The plan proposed by the Secretary of War for the distribution of the forces of the United States in time of peace is well calculated to promote regularity and economy in the fiscal administration of the service, to preserve the discipline of the troops, and to render them available for the maintenance of the peace and tranquillity of the Country. With this view, likewise, I recommend the adoption of the plan presented by that officer for the defense of the western frontier. The preservation of the lives and property of our fellow-citizens who are settled upon that border country, as well as the existence of the Indian population, which might be tempted by our want of preparation to rush on their own destruction and attack the white settlements, all seem to require that this subject should be acted upon without delay, and the War Department authorized to place that country in a state of complete defense against any assault from the numerous and warlike tribes which are congregated on that border.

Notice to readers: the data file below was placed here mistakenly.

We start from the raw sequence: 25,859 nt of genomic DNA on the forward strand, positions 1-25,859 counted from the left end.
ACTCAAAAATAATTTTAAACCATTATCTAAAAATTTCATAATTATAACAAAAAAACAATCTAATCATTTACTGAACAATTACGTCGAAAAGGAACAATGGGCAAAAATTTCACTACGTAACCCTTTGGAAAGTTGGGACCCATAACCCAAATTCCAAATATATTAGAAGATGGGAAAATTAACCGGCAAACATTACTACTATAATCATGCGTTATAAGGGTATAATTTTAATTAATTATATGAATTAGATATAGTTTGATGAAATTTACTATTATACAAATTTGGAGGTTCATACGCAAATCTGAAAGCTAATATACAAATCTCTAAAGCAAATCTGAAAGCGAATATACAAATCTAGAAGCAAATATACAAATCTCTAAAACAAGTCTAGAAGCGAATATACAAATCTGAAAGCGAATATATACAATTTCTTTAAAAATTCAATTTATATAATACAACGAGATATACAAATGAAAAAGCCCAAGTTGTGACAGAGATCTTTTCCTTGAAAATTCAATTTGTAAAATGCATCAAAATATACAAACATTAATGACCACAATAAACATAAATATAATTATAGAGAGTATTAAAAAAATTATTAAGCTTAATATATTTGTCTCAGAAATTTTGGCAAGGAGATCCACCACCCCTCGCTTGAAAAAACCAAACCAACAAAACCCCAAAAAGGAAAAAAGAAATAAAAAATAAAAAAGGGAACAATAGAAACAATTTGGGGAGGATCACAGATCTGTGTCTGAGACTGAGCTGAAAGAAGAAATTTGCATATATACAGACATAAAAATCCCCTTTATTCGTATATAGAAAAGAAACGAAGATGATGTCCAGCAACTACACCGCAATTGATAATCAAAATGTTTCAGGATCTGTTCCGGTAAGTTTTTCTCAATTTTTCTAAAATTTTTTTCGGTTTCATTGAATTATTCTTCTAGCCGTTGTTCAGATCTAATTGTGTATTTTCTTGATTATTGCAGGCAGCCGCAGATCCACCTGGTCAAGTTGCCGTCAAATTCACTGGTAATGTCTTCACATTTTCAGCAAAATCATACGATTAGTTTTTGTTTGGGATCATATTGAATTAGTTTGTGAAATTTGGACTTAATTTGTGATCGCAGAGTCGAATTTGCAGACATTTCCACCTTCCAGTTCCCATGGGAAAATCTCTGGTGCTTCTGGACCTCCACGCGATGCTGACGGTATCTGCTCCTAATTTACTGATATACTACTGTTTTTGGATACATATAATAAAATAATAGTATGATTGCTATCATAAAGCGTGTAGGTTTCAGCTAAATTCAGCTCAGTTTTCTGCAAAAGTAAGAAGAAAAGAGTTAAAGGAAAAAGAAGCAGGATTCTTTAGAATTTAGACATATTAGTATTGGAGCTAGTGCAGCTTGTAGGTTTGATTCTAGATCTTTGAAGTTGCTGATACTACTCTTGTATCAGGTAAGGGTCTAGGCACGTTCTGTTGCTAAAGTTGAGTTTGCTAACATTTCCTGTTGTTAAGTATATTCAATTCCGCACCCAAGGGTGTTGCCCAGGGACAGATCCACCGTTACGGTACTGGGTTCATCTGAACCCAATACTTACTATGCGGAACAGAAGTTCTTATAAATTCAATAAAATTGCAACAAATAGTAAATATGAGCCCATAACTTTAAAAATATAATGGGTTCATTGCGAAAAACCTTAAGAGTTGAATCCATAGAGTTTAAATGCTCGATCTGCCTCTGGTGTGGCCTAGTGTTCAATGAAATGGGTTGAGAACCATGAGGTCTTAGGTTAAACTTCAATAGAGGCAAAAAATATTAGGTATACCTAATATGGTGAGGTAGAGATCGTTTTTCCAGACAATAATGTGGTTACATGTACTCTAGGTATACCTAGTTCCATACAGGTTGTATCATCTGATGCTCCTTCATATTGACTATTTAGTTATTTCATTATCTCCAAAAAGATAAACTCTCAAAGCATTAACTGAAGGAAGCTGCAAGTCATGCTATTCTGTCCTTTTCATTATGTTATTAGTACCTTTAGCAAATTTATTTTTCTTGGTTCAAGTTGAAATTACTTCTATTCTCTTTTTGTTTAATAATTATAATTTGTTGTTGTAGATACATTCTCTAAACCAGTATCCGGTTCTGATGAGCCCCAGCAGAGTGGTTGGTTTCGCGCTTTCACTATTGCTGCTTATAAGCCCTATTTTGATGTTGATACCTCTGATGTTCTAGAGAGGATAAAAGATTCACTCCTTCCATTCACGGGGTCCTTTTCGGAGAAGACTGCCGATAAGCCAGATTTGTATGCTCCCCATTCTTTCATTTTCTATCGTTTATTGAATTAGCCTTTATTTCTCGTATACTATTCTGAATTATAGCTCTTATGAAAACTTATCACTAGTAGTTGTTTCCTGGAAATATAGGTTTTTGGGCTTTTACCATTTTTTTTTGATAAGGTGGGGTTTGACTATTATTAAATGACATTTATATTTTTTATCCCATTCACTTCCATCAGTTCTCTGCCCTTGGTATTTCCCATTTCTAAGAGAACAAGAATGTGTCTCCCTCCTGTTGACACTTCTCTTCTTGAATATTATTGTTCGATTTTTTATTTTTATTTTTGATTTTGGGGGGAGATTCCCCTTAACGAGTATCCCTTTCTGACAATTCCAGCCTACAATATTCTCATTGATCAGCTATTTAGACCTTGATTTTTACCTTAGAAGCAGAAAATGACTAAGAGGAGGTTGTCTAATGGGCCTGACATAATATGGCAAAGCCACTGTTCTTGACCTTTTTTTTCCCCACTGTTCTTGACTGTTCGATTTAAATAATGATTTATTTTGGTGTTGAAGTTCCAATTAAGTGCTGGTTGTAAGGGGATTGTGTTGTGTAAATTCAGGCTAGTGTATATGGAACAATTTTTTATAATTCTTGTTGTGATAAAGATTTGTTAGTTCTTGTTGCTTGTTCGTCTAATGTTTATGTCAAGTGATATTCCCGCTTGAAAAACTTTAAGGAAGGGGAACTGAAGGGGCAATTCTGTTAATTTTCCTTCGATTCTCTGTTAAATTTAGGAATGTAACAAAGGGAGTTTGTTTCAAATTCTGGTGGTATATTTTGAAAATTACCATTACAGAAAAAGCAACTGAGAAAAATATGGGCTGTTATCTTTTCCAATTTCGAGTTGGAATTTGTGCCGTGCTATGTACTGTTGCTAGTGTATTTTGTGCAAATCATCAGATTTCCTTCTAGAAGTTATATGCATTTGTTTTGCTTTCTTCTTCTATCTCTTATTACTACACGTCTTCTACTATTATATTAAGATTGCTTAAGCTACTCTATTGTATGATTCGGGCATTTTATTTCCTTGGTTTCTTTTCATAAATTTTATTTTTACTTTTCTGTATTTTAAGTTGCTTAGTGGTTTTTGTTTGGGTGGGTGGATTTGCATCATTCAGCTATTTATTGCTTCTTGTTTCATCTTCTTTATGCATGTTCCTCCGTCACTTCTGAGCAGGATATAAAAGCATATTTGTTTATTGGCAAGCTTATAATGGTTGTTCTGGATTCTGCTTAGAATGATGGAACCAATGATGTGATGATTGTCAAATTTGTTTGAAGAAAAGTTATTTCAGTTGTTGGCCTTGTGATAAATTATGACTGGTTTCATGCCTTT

It affords me sincere pleasure to be able to apprise you of the entire removal of the Cherokee Nation of Indians to their new homes west of the Mississippi. The measures authorized by Congress at its last session, with a view to the long-standing controversy with them, have had the happiest effects. By an agreement concluded with them by the commanding general in that country, who has performed the duties assigned to him on the occasion with commendable energy and humanity, their removal has been principally under the conduct of their own chiefs, and they have emigrated without any apparent reluctance.